New Jersey has enacted legislation (Senate Bill 4188) that enables employers and employees to claim tax credits for organ and bone marrow leave. Additionally, Assembly Bill 1449 requires employers to provide job security to organ and bone marrow donors. Both laws take effect May 20, 2020.
Senate Bill 4188:
Employees will be allowed to deduct up to $10,000 of earned gross income for reasonable, unreimbursed travel expenses, lodging, and lost wages related to their, or their dependent's, donation of an organ or bone marrow. The deduction must be claimed in the taxable year in which the donation occurs, except when any covered expenses are incurred in previous or subsequent taxable years.
When employees miss time from work due to organ or bone marrow donation, their employer may be eligible for a tax credit. The amount allowed will be equal to 25 percent of the employee's salary during the time they missed work, up to 30 days per donation. For example, if the employee takes 15 days of paid time off for the donation, then the employer may claim a credit equal to 25 percent of the donor's salary for those 15 days. To earn the credit, time off must be paid.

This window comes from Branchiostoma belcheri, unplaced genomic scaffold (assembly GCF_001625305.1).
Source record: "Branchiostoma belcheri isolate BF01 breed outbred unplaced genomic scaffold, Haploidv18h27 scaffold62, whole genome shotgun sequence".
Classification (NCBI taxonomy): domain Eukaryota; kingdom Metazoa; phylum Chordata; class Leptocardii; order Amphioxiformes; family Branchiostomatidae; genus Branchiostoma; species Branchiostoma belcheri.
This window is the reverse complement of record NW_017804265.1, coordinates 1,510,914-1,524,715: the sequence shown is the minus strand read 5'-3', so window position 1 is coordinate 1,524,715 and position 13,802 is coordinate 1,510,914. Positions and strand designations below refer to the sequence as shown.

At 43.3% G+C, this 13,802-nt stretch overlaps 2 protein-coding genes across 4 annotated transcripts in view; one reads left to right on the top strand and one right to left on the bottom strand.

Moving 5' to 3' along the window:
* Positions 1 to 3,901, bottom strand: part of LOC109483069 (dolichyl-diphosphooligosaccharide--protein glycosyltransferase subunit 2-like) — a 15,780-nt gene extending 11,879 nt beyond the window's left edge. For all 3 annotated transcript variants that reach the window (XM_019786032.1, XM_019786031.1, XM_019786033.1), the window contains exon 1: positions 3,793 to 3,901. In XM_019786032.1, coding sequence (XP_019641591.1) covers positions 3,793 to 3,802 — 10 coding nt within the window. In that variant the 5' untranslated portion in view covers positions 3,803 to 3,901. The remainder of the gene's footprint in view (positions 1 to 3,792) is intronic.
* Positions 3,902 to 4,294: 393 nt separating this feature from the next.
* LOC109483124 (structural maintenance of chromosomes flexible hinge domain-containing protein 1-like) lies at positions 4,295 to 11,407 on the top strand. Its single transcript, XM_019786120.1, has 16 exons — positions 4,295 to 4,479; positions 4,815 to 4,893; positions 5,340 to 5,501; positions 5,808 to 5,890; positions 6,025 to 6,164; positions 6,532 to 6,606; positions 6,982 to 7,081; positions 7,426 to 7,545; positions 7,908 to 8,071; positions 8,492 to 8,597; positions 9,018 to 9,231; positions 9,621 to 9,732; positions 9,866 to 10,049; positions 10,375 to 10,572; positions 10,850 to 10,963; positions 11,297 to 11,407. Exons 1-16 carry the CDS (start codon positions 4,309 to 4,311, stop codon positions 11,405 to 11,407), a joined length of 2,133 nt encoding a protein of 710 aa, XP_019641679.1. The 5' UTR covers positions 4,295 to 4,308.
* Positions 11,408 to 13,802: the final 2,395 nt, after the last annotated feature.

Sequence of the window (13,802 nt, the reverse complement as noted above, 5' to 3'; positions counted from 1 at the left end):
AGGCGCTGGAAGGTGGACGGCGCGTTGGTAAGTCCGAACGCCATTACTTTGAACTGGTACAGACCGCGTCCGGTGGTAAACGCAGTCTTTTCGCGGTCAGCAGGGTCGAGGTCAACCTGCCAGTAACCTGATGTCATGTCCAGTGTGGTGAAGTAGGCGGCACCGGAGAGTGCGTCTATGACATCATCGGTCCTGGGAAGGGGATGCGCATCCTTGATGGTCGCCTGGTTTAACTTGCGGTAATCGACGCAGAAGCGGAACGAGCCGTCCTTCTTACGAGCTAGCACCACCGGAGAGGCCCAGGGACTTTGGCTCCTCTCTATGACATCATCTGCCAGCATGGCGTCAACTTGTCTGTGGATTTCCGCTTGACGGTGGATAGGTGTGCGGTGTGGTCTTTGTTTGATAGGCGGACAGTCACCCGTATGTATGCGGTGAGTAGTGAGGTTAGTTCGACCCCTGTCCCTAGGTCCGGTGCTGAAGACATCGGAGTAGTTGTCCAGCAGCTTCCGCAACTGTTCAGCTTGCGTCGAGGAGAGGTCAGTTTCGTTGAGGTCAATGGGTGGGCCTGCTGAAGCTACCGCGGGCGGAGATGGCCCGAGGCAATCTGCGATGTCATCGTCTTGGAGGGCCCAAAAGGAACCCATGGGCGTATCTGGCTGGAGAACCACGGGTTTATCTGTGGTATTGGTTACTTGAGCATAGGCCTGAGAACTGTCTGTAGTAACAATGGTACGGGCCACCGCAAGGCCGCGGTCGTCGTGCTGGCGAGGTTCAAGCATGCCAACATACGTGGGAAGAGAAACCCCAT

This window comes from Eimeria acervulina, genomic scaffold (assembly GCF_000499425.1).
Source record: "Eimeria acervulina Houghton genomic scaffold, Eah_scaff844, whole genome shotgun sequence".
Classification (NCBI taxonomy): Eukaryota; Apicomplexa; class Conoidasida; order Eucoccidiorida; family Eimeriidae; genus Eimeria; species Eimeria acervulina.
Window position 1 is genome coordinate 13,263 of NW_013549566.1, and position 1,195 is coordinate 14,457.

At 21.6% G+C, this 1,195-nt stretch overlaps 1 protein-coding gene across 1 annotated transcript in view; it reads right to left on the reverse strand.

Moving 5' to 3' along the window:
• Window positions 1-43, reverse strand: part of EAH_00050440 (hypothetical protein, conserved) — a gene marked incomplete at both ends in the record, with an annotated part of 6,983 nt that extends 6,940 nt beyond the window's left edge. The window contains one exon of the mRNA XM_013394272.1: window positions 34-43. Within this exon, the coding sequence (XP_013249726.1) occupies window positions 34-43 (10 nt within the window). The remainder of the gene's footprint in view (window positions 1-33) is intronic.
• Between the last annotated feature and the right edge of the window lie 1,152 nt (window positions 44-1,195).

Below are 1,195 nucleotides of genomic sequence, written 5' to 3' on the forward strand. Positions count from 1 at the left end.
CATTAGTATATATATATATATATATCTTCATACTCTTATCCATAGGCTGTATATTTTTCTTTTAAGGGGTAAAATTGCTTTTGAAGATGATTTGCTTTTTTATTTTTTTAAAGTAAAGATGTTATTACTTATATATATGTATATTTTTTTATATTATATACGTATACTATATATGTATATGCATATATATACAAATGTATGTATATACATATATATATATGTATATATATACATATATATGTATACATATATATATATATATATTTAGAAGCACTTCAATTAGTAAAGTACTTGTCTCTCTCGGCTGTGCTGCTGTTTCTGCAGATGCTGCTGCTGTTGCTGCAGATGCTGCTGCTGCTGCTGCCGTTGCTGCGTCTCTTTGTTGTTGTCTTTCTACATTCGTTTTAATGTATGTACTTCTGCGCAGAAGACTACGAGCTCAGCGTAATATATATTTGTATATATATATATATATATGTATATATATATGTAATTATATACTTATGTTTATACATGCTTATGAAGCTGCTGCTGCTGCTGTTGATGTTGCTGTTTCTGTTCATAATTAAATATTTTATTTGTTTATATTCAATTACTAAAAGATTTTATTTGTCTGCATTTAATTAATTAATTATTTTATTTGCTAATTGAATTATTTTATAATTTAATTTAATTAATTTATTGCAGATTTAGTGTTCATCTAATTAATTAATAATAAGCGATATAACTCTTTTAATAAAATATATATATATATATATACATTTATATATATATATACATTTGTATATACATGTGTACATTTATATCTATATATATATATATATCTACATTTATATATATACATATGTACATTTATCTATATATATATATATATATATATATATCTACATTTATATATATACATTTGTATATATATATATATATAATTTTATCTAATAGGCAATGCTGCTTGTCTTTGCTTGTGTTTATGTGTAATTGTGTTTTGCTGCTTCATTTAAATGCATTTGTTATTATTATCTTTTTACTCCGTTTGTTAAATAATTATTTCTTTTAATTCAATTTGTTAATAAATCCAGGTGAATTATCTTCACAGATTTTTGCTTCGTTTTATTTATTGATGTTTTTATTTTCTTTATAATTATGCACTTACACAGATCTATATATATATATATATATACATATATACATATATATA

Assembly Bill 1449:
Assembly Bill 1449 will amend New Jersey's disability law to provide protections to organ and bone marrow donors. The law clarifies that organ and bone marrow donation is considered a compensable disability to be paid within the first seven days of the period of disability.
Further, the law generally entitles an employee to be restored to the position held when disability commenced, or to an equivalent position with similar seniority, status, employment benefits, pay, and other terms and conditions of employment following donation.
Covered employers should review policies, procedures, and training to ensure compliance with Senate Bill 4188 and Assembly Bill 1449 by May 20, 2020. Please contact your dedicated service professional with any questions.